The Doctor waves the ping-pong paddle and asks what it does. They tell him it poisons the light, and he says it has optical cancellation properties, which hardly seems to add much to the discussion. The Romans attempt to sneak past the squid, with mixed success, and the Doctor manages to repel this terrifying, all-powerful entity by putting down a flimsy little wooden trapdoor. The inadequacy of this defence, of course, has not escaped our brilliant hero, who plonks a small pebble on the trapdoor and calls it a day. (To be fair, a couple of his henchmen then bring over a slightly bigger rock. Still, so what?)
Then the Doctor announces that the squid homes in on sound, a conclusion that seems entirely plucked out of the ether. The squid, now looking more like a first draft dragon from Game Of Thrones, galumphs up and the Doctor ping-pongs it into submission. Sorted.
Or is it? The Picts have had their system running successfully for yonks, but the Doctor wants to intervene. Humans just aren't good enough: they need a Time Lord to slam the gate shut every time it opens. Everyone behaves as if this is an utterly ridiculous idea, but is it? Is it really? If something goes wrong with the Picts' system, these things are going to devour the entire universe's suns, so flushing the Doctor's offer down the tubes is a bit on the hasty side if you ask us. As for Bill instructing the Doctor on how it isn't his destinee, well, excuse us, but how the hell would she know? Awfully quick, too, isn't she, to thrust the others forward into the portal? Why is it their problem any more than hers just because it happens to be in their time?
And about that sun-devouring bit - again, don't these creatures eat not rock, but light? You can't yank light out of a sun any faster than it's putting it out, so how exactly, will they be "eating" the sun?
And just when you think it's all over, the roof starts falling in. To deal with this, they block off the entrance. Didn't they say they needed to regularly vent the portal to stop it blowing up? What's more, they seem to be assuming that sending several people through the gate will be enough to hold it until the end of time. Why? How? Oh, never mind.
So the plot could use some work. But the characterisation's off, too: we normally like Bill, but here we found her insistence that she knew better than the Doctor because she's read a (single) book and written a (single) essay teeth-grittingly annoying. We're also getting tired of her treating every new situation as some kind of panto existing only for her amusement. Not to mention her lecturing the Romans on the evils of imperialism (see above about forcing modern mores on other time periods) and bossing the Doctor around about guarding the gate.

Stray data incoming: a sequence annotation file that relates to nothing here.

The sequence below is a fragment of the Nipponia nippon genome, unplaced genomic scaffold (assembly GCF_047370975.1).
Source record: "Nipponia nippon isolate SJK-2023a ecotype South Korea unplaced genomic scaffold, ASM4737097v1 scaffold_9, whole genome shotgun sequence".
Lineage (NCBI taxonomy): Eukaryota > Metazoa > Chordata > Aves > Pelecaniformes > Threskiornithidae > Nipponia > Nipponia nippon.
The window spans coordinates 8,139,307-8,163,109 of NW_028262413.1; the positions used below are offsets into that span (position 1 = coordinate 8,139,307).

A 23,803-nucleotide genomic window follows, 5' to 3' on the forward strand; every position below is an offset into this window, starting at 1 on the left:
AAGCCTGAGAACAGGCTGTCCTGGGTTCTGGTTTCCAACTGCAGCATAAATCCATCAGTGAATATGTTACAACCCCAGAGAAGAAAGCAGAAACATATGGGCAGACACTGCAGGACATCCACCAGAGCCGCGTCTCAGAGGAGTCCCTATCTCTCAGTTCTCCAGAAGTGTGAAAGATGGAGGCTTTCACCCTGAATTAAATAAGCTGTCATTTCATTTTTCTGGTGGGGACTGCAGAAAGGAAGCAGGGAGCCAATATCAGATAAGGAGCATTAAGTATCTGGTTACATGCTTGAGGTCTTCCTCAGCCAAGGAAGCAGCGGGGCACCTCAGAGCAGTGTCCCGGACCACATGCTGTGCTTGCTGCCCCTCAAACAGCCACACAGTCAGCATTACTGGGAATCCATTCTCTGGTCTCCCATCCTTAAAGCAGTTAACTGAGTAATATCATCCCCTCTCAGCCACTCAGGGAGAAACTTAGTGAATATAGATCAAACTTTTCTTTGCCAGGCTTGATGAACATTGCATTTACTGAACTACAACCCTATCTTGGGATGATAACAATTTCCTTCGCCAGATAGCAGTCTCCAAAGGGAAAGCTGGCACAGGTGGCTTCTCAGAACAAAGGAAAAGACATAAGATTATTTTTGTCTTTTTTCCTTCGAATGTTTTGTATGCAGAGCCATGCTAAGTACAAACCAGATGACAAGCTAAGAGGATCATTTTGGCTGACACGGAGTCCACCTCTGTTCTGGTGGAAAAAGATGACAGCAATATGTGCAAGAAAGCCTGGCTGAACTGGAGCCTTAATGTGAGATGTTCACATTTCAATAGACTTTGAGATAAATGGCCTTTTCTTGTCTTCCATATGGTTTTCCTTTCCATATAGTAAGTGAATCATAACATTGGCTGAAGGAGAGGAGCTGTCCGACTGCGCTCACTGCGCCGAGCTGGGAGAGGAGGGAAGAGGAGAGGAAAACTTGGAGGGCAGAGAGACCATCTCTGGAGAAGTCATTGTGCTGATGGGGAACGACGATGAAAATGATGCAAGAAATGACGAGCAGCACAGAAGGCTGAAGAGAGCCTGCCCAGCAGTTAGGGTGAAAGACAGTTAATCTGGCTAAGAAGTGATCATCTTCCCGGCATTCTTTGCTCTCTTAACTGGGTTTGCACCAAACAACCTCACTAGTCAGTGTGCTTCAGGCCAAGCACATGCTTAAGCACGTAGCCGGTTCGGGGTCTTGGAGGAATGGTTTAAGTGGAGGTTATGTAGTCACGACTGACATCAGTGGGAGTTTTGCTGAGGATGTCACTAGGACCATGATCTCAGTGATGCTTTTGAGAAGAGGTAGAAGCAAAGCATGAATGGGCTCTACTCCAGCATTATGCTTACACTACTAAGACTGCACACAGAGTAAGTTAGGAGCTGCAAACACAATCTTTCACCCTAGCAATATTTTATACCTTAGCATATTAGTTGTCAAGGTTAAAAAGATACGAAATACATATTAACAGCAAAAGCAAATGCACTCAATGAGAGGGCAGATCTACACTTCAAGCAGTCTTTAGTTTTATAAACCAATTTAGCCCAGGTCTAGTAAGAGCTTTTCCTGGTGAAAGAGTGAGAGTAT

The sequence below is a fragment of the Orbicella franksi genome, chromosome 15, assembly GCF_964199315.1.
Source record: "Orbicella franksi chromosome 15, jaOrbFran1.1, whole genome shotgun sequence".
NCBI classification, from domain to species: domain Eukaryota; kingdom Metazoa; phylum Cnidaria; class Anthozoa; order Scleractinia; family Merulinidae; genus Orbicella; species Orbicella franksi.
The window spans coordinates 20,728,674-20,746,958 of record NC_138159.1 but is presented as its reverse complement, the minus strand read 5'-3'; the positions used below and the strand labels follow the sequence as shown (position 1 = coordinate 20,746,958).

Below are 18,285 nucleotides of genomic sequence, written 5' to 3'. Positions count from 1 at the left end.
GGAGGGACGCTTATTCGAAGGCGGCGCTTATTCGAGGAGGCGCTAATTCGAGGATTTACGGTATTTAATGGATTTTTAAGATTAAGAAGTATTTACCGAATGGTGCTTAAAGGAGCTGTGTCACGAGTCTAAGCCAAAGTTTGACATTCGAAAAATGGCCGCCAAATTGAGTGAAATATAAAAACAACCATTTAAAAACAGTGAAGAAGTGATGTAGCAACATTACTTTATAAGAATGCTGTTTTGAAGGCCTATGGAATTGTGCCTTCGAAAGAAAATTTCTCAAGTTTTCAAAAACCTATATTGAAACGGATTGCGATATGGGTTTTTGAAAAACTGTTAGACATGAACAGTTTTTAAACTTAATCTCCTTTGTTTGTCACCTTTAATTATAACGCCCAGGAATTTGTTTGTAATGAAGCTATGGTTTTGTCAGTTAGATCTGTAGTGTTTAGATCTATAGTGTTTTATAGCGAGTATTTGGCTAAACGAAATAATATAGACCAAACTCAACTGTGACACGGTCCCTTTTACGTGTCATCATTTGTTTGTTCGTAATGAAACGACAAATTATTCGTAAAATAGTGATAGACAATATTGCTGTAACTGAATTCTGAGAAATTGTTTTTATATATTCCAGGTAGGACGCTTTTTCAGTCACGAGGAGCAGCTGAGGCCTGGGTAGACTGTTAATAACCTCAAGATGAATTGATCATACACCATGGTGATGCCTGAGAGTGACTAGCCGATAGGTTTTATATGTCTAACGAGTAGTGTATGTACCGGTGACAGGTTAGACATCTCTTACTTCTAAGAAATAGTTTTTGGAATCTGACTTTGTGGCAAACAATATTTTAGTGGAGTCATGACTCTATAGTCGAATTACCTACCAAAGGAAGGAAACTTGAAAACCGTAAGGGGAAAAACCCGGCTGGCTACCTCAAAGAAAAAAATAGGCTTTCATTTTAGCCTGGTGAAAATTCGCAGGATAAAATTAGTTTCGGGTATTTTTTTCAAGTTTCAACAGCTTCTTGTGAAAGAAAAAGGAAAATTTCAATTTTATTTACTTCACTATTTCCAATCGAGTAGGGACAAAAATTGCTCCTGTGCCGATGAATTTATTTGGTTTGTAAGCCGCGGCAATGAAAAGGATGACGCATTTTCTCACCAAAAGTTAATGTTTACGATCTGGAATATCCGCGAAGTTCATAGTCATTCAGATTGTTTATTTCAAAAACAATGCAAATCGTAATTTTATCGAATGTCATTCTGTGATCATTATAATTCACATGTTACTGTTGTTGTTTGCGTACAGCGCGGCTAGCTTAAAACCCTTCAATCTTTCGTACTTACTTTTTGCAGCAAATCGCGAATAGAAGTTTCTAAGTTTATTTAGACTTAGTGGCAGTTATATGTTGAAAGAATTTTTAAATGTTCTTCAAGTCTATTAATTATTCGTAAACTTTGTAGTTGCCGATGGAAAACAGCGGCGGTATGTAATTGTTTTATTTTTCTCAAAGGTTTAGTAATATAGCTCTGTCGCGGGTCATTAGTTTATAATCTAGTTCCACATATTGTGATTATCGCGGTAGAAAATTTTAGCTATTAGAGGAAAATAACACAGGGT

As for the Doctor, he's excessively nasty to Kar, putting down her culture ("kiddy face paint"), jeering at her, and loading the fate of the universe onto her shoulders when she couldn't have had any way of knowing what she was unleashing. Moreover, his telling both the Picts and the Romans to grow up seems remarkably unfair given that both groups are doing their best to play the hand that fate has dealt them. Being at daggers drawn when someone appears who's previously tried to kill you is hardly immature. All of this seems far more like this Doctor as we first knew him, although even then we think it's taken too far. Even so, he has his moments. We love his expression as he surveys the field of slaughtered Roman soldiers and his delivery of "not always fun to be right".
The other characters do a good enough job with some unpromising material. Nardole is completely thrown away. Kar in particular does some great lip-biting in the face of the Doctor's criticism and tear-welling as she prepares to leave her brother. The rest, both Roman and Pict, are largely interchangeable.
So there you go. It's not terrible Doctor Who, but it's just not interesting enough.
Until we go back in the TARDIS. Which is something else again. As soon as we saw Missy, we all sat up straighter. The rest of the scene is intoxicatingly good, and the last part, the two-hander, is completely electric. It's those moments when you can see just how astonishing this Doctor could have been, given half a chance and consistently better writing. If you hire an actor who can do these things, why for the love of God would you not endlessly give him those things to do? Sigh.
THERE'S AN APP FOR THAT
Bill's clearly intelligent, so why is this the first time it's ever occurred to her that the whole universe probably doesn't speak English?
There are a few lovely lines in here. "Burning huts, slaughtered locals, sweetie wrappers…" "This is worse than jazz!"
THE TWIN DILEMMA
It's really odd that they put this episode right next to The Empress of Mars, given that both involve cowardice and two warring groups being forced to work together.